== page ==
I'm not sure why Argentina makes it so inefficient. In the USA you can start a corporation with a few forms and less than $250. Here it's a total nightmare.
I'm not saying it can't be done. It certainly can but just make sure you have good accountants and lawyers and come to Argentina with some significant savings as you can easily blow through money here setting things up and various bills.
Post Number: 39
|Posted on Wednesday, July 18, 2007 - 4:13 am: |
Patrick - the principles of starting a corporation in Argentina is much like starting a corporation in most countries, only the process is a lot more bureaucratic. According to the current legislation concerning company formation in Buenos Aires the following fifteen distinct steps are needed:
i). Getting the name verified by the Office of Corporations (Inspección General de Justicia - IGJ).
ii). Certifying signatures of quota (stock) holders by a notary public
iii). Obtaining a bank account in the name of the company to certify that 25% of the subscribed capital is paid-in.
iv). Publishing the new company's notice in the official paper (Boletín Oficial).
v). Payment of the incorporation fee
vi). Registration at the Registro Público de Comercio at the Inspection General de Justicia (IGJ).
vii). Purchase of special books.
viii). Submission of special books by a notary public for rubrication (i.e. to have the pages legally stamped in official red ink) by the IGJ.
ix). Obtaining a tax identification number (CUIT) from the National Tax Office (Administración Federal de Ingresos Públicos, AFIP).
x). Obtaining a social security number from AFIP.
xi). Registration of turnover tax at local level at the Dirección General de Rentas (DGR), in the City of Buenos Aires.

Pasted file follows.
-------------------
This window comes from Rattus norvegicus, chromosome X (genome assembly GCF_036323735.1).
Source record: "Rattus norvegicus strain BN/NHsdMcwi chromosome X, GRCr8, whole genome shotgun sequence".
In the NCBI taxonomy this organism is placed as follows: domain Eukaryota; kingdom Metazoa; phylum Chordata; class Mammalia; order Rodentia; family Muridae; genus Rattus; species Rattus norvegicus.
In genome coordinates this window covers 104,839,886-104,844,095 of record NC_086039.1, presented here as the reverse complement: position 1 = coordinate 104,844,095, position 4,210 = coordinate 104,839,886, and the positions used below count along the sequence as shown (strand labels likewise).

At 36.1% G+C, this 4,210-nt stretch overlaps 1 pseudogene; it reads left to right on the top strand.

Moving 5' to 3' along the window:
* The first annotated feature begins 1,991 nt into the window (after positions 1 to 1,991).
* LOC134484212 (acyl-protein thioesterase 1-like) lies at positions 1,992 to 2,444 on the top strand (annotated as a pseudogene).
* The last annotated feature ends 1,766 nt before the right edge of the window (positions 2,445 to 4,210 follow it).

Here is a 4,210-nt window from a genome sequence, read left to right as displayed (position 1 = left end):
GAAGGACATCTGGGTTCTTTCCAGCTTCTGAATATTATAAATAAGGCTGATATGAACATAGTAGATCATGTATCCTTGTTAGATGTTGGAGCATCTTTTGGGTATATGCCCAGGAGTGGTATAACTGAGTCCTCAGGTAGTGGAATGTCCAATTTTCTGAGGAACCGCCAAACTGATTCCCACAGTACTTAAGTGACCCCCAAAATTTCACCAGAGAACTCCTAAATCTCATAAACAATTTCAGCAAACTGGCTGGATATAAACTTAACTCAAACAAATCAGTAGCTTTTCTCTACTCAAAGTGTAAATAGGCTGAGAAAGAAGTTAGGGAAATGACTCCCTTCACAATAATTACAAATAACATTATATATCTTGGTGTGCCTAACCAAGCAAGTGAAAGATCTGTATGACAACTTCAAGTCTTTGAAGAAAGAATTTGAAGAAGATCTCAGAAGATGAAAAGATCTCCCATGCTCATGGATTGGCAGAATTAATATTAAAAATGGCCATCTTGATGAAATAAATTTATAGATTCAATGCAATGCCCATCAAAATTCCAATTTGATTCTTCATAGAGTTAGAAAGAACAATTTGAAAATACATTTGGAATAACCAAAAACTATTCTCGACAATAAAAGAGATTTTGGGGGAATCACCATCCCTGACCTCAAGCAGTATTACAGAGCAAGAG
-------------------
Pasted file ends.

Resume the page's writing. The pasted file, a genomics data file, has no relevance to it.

xii). Registration with the Unified System for Labor Registration (USLR).
xiii) Contraction of insurance for employees with a Risk Labor Company (Aseguradora de Riesgos del Trabajo - ART).
xiv). Registration with AFJPs (Aseguradoras de Fondos de Jubilaciones y Pensiones)
xv). Rubrication of wage books in the Ministerio de Trabajo (Ministry of Labor)
Some of these latter steps may well be irrelevant to a small corporation (e.g. if it doesn’t employ staff), however the bureaucracy dictates that the relevant paperwork must still be filed. Company formation is not so much difficult as time consuming. It is estimated that on average it takes about a month to create a company, at a total cost of about US$1,000. If you are going to form one I recommend that you hire a local lawyer (abogado) with experience in company formation to create it for you, as they will take care of all the details and ensure the correct procedures are followed.
I hope this helps.
Author, The Complete Guide To Real Estate Investment in Argentina, ISBN 1430303980, http://www.amazon.com/exec/obidos/ASIN/1430303980
Post Number: 177
|Posted on Wednesday, July 18, 2007 - 8:54 am: |
Great post Simon. Also, something else to note since you noted the ART is having employees here there are many taxes and required insurance on top of the salaries. Granted the salaries here are cheap compared to the USA, UK or Europe however you shouldn't discount alll the taxes and fees on top of the salary. I'm not sure % wise what it is but I'd say probably 40% or so if you are working 100% in the "white".
Also, 2 times a year you have to pay the employees a higher salary basically 1.5 times their normal salary. It took me longer than a month to set it up. Really other countries in South America are no better. Setting up my S.A. in Uruguay has been a bit easier but still takes quite a bit of time and money if you do it properly. Good luck.
Post Number: 3